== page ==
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Can a dismissal without warning for ‘serious’ misconduct, as opposed to gross misconduct, be fair?
The Employment Appeal Tribunal (“EAT”) in Quintiles Commercial UK Limited v Barongo held that it could.
Mr Barongo was employed by Quintiles Commercial UK Limited (“the company”) as a medical sales representative. He was put through a disciplinary process for two acts of misconduct:
Mr Barongo accepted that he was guilty of misconduct and argued, in mitigation, that he had not intentionally failed to engage with the training but had prioritised other work commitments. He had been placed on a performance improvement plan a few months earlier. At the disciplinary hearing, the manager conducting it did not accept that Mr Barongo’s mitigation plea was sufficient and concluded that trust and confidence had been destroyed. He decided that Mr Barongo should be dismissed on notice for gross misconduct. When Mr Barongo appealed, the director of the company who heard the appeal took the view that Mr Barongo was guilty of serious misconduct rather than gross misconduct but upheld the decision to dismiss on notice. Mr Barongo brought a claim of unfair dismissal in the employment tribunal, which upheld his claim on the ground that when misconduct is characterised as serious rather than gross, it means that warnings are to apply and the failure in this case to give warnings rendered the dismissal unfair. The company appealed to the EAT.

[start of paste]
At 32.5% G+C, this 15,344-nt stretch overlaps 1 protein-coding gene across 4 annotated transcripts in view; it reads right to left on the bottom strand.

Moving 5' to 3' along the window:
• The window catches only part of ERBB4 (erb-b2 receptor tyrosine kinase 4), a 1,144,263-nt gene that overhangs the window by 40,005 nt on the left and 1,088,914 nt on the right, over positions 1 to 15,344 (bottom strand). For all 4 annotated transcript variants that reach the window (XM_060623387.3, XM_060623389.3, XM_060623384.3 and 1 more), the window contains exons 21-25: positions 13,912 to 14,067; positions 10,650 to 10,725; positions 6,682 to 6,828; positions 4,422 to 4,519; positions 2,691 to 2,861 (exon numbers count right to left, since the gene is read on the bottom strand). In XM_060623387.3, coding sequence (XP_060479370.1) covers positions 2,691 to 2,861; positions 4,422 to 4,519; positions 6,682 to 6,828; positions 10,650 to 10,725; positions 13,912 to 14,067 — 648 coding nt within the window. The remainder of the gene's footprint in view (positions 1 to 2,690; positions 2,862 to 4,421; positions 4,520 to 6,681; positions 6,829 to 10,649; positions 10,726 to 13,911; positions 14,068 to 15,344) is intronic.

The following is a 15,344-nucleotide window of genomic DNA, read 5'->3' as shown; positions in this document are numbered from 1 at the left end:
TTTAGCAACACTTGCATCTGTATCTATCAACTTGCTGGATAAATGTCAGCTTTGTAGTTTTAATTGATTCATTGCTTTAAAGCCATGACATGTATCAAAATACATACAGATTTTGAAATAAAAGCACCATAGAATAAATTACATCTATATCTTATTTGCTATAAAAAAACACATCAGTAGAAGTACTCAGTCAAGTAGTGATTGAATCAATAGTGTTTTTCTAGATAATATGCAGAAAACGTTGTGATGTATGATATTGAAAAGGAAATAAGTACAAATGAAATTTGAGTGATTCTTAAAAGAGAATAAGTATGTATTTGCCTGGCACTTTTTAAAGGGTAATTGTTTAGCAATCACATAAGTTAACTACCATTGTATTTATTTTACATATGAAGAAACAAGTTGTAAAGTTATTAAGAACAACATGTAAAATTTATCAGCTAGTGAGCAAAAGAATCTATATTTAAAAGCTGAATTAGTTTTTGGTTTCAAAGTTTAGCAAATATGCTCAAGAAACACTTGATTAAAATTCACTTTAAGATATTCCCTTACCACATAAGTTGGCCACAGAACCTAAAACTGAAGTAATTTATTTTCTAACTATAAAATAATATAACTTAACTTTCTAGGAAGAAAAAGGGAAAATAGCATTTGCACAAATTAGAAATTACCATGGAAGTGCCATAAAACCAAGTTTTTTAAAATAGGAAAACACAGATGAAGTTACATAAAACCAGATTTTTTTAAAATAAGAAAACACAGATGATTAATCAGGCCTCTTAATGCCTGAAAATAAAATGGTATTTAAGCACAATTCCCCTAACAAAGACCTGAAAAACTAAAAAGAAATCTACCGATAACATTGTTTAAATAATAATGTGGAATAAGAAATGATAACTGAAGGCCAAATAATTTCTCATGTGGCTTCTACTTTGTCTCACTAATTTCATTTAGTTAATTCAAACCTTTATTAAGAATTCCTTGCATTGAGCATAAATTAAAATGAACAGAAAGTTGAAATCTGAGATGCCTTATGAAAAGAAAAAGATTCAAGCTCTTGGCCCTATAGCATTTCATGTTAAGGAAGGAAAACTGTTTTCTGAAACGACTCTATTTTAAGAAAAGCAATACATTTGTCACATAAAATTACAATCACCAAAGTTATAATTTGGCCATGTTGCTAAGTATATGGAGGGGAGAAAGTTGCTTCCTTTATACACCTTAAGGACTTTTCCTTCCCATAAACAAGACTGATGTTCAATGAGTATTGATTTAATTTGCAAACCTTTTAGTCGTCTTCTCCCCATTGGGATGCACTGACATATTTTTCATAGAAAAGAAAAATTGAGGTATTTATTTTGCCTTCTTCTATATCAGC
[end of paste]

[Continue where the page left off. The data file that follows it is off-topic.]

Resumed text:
The EAT allowed the company’s appeal. It pointed out that under the relevant legislation in the Employment Rights Act 1996, an employment tribunal should consider two basic stages to determine whether a dismissal is unfair:
It should be noted that the EAT also considered it relevant that the company’s decision to dismiss was not just based on the acts of serious misconduct but also that it could no longer trust Mr Barongo to meet the standards required of him for his work. The EAT stressed that it was not suggesting that the tribunal would not be entitled to find the dismissal still fell outside the band of reasonable responses but it needed to make its decision in the correct way. The case is to be remitted to a different tribunal to be heard afresh.
If you are an employee or employer with claims of unfair dismissal then contact the Employment Solicitors at BBS Law to discuss your case. Get in touch via email or telephone on 0161 832 2500.